FAQ

Nurse Practitioner Michele Poole with patient

What is Palliative Care?

Palliative care is relief from the pain, symptoms and distress of serious illness. It's goal is two-fold: to ensure the highest function and quality of life possible; and to organize support for patients and families so they can achieve their goals. Palliative care is appropriate at any stage of an illness that may limit life, and can be offered alongside treatments intended to cure.

Who provides palliative care and what do they do?

Palliative care is provided by interdisciplinary teams of physicians, nurses, social workers, spiritual care providers and other professionals with expertise in giving the support needed to navigate life-limiting illness. Palliative care teams often work closely with a patient's primary physicians to assist with:
  • Pain and physical symptom management
  • Clear communication with the patient and family
  • Difficult or complex treatment decisions
  • Managing care transitions
  • Detailed and practical help at all stages of care
  • Emotional and spiritual support for the patient and family

Who receives palliative care?

Palliative care can be provided to any patient and family living with a serious illness like cancer, heart failure, emphysema, dementia, advanced kidney or liver disease, neurologic conditions like Parkinson's disease or ALS, and many others. Key indications for palliative care involvement include, but are not limited to:
  • Uncontrolled pain, physical or emotional symptoms related to serious illness
  • Declining function and capacity to provide activities of daily living
  • Progressive weight loss
  • Multiple hospitalizations
  • Uncertainty regarding prognosis
  • Uncertainty or conflict regarding goals of care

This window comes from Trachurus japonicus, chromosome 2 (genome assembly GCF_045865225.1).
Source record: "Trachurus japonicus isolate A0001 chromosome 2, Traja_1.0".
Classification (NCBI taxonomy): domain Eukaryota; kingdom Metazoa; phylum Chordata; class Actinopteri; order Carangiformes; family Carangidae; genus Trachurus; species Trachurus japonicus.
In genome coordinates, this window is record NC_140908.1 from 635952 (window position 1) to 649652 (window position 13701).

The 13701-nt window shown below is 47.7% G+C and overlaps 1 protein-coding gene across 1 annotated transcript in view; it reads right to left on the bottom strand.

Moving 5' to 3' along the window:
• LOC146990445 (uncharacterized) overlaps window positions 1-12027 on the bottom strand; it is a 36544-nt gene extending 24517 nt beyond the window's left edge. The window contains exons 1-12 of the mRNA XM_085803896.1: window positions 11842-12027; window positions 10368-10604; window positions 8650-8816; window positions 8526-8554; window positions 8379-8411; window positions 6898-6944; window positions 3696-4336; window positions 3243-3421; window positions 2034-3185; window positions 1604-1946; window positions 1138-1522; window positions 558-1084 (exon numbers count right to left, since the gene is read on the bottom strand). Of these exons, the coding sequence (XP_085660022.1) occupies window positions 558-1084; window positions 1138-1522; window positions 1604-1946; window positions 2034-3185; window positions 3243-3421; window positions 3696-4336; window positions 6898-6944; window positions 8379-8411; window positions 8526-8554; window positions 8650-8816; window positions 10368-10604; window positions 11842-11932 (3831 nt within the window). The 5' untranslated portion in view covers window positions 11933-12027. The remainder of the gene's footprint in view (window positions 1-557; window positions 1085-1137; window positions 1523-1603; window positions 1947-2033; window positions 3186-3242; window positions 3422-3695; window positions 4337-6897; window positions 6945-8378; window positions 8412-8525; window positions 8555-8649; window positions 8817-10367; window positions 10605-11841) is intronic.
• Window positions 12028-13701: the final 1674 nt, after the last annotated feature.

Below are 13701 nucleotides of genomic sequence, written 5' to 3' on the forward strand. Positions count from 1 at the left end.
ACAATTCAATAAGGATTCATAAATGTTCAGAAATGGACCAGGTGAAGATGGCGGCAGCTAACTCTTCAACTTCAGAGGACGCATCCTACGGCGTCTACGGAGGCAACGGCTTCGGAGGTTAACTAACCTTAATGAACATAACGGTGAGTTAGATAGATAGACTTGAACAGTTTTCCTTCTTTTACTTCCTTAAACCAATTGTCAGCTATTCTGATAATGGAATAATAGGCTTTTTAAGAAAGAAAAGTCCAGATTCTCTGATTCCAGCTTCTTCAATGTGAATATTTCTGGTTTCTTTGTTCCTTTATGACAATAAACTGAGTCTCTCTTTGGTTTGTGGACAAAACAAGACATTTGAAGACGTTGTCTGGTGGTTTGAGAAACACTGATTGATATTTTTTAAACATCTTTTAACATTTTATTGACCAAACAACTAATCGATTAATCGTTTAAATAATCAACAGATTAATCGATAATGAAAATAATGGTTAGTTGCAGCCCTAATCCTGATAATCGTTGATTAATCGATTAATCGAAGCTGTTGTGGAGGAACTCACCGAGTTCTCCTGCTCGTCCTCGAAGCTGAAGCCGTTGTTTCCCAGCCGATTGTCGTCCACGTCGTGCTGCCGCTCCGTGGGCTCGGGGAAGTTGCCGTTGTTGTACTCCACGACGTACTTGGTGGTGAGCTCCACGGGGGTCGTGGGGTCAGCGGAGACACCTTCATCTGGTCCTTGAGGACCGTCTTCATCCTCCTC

• DNR conflict
  • Use of tube feeding or TPN for patients with cognitive impairment or advanced illness
  • Family or provider questions about appropriateness for hospice care
  • Caregiver or family distress; need for resources

When is palliative care provided?

Palliative care can be integrated at any stage of an illness that may limit life. It can be offered in acute care hospitals, assisted living facilities, nursing homes and a variety of outpatient settings.

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What is the difference between palliative care and hospice?

Hospice always provides palliative care, but focuses on terminally ill patients no longer seeking curative therapies, and expects that patients will have six months or less to live. Palliative care can be provided alongside curative care and can be initiated at any point, even at time of diagnosis.

How can I learn more about palliative care?

Palliative care programs are growing nationwide and are present in more than 2,000 acute care hospitals. In addition, Palliative Medicine has been granted official subspecialty status by the American Board of Medical Specialties and fellowship training has been recognized by the Accreditation Council of Graduate Medical Education.